Replies (9)

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By mattchapman
12th Oct 2018 14:08

I often use Vlookup, it's so helpful to me. As soon as i have done a Vlookup, I instantly change the formula to values only, this way there is no issue with adding/removing columns later.

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By Cactuscat
12th Oct 2018 14:56

index(match()) achieves the same results as v/hlookup, while allowing you to insert, delete and rearrange columns almost at will. You don't even need the lookup "key" to be to the left of the data you want returned, which gives far more flexibility for error checking.

Thanks (2)
By Ben Lauritson
12th Oct 2018 16:51

Another vote for INDEX/MATCH here - can be a bit more difficult to learn if you're not used to it, but once you understand how the logic of the individual functions work they can be so much more flexible and powerful than the H/VLOOKUP functions.

Thanks (1)
By AndrewV12
13th Oct 2018 08:26

A very good article, however as we have been advised on Accounting Web, spreadsheets are finished, so you have wasted your time ;).

On the upside those that say spreadsheets are finished, but never really explain properly whats going to replace them.

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By Graeme G
13th Oct 2018 09:56

Index match works great but when you have large sets of data being cross referenced in a single workbook, the number of calculations required and size of the workbook can increase at the expense of performance speed.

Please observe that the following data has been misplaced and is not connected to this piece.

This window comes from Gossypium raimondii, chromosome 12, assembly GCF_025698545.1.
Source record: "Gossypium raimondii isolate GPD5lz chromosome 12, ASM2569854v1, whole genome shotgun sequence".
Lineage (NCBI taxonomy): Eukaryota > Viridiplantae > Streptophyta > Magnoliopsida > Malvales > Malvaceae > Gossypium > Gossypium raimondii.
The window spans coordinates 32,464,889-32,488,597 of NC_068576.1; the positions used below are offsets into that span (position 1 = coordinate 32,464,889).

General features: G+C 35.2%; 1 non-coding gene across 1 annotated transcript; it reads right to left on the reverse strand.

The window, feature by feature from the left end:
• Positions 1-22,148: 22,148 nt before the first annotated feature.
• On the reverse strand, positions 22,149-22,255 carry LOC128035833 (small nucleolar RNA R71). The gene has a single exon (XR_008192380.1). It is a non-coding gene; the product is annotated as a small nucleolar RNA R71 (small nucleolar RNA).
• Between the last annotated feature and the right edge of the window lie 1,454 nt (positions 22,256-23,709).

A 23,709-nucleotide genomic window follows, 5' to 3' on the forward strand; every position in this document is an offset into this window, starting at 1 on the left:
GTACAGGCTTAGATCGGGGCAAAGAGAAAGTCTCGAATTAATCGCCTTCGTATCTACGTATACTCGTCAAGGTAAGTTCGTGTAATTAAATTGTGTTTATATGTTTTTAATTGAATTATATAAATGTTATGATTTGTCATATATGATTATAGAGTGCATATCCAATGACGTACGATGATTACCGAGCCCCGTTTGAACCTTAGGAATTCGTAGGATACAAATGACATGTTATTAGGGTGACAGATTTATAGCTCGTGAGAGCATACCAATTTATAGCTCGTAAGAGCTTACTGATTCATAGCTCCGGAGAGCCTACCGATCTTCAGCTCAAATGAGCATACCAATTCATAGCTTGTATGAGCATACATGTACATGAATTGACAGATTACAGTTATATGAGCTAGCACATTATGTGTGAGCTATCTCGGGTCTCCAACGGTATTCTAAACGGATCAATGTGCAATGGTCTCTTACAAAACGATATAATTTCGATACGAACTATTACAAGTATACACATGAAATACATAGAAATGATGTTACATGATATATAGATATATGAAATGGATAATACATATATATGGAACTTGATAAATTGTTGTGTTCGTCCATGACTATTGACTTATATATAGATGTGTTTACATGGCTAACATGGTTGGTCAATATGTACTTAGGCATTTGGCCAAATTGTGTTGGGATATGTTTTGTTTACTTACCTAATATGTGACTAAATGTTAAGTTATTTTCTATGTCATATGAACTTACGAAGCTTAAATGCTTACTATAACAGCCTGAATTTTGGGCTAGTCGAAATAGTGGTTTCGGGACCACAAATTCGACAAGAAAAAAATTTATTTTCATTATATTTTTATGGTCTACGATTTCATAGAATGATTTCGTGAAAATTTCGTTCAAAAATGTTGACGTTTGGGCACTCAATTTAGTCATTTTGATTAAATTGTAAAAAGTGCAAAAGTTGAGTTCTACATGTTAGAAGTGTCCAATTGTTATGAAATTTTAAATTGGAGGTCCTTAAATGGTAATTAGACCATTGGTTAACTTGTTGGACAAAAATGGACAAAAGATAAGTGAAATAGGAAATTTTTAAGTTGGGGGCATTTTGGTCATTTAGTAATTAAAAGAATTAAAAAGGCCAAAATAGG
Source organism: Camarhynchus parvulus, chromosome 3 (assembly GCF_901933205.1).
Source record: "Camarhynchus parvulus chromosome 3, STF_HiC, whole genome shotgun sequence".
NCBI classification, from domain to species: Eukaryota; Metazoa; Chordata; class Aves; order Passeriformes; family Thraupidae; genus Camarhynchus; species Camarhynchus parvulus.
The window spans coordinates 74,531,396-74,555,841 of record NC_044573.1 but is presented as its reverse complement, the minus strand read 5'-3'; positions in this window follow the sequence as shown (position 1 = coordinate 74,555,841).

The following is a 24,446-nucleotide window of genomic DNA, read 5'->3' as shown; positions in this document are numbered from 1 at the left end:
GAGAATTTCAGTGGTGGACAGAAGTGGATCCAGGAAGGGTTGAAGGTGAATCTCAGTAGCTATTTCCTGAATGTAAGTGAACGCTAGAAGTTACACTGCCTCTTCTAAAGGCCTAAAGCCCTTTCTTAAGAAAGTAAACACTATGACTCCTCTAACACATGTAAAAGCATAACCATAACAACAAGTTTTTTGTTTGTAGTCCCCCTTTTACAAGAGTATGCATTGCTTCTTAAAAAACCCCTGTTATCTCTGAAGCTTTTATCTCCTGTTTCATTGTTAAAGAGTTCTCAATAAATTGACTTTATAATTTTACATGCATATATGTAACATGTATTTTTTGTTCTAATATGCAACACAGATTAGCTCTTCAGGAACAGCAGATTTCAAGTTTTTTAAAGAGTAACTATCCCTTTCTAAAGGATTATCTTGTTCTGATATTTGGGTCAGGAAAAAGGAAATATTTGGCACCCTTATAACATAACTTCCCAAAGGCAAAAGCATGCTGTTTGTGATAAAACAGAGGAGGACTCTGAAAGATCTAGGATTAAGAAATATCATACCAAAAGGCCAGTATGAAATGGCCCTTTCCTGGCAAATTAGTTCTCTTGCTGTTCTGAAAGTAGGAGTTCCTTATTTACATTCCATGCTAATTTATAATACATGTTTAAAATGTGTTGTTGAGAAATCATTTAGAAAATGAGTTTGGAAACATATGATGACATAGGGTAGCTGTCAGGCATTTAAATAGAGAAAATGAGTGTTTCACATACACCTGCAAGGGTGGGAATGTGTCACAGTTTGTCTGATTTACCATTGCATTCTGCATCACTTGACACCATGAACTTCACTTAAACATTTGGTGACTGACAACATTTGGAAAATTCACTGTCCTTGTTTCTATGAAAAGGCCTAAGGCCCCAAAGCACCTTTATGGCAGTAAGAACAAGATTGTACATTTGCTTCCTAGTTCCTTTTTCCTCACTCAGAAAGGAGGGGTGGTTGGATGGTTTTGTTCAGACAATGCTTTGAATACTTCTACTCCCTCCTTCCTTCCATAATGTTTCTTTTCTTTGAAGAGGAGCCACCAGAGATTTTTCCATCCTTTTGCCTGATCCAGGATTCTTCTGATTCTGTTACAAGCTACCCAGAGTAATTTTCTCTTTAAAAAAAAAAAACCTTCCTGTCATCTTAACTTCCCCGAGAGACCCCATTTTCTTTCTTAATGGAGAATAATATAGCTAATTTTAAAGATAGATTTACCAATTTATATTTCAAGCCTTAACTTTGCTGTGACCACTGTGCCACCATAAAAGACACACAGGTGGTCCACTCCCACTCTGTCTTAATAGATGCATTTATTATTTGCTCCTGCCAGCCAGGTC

My way around this is to use combinations of sumifs to narrow down criteria and sometimes dynamic named ranges referenced by array formulas.

The problem with a lot of these methods is that for other users of the workbook it's very difficult to follow through the calculations if they need to pick it apart!

Is there a better way that allows ease of traceability?

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Replying to Graeme G:
Simon Hurst
By Simon Hurst
14th Oct 2018 16:22

Without wishing to pre-empt Liam's follow up article, it sounds like it would be worth investigating the Power Query/Get & Transform tools:

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Jennifer Adams
By Jennifer Adams
13th Oct 2018 11:21

As someone who hasnt got further than =(sum....) thank you Liam for a clear understandable article. More please.
And AndrewV12 - may I direct you to this:
Spreadsheets are most definitely here to stay. Which is why HMRC backed down and now permits spreadsheet links under MTDVAT.

Thanks (1)
By lyndonbrown
24th Oct 2018 11:47